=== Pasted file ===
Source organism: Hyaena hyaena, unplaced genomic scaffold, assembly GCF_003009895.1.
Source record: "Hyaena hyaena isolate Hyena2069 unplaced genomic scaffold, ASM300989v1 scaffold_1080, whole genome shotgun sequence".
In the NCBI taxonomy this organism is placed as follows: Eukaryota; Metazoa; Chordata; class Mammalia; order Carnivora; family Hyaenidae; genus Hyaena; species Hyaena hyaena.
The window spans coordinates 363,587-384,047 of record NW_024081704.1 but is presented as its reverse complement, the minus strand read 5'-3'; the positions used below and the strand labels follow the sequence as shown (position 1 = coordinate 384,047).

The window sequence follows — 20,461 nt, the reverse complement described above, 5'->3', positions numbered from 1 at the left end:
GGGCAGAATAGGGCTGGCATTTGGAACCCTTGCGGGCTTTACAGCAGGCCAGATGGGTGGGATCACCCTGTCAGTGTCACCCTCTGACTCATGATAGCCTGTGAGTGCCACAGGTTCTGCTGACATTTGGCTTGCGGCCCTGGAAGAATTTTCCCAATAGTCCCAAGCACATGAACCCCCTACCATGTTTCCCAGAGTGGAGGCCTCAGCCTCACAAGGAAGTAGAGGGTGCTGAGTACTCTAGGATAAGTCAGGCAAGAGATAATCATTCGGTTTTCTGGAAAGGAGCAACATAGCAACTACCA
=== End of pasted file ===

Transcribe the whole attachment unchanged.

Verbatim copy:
Source organism: Hyaena hyaena, unplaced genomic scaffold, assembly GCF_003009895.1.
Source record: "Hyaena hyaena isolate Hyena2069 unplaced genomic scaffold, ASM300989v1 scaffold_1080, whole genome shotgun sequence".
In the NCBI taxonomy this organism is placed as follows: Eukaryota; Metazoa; Chordata; class Mammalia; order Carnivora; family Hyaenidae; genus Hyaena; species Hyaena hyaena.
The window spans coordinates 363,587-384,047 of record NW_024081704.1 but is presented as its reverse complement, the minus strand read 5'-3'; the positions used below and the strand labels follow the sequence as shown (position 1 = coordinate 384,047).

The window sequence follows — 20,461 nt, the reverse complement described above, 5'->3', positions numbered from 1 at the left end:
GGGCAGAATAGGGCTGGCATTTGGAACCCTTGCGGGCTTTACAGCAGGCCAGATGGGTGGGATCACCCTGTCAGTGTCACCCTCTGACTCATGATAGCCTGTGAGTGCCACAGGTTCTGCTGACATTTGGCTTGCGGCCCTGGAAGAATTTTCCCAATAGTCCCAAGCACATGAACCCCCTACCATGTTTCCCAGAGTGGAGGCCTCAGCCTCACAAGGAAGTAGAGGGTGCTGAGTACTCTAGGATAAGTCAGGCAAGAGATAATCATTCGGTTTTCTGGAAAGGAGCAACATAGCAACTACCA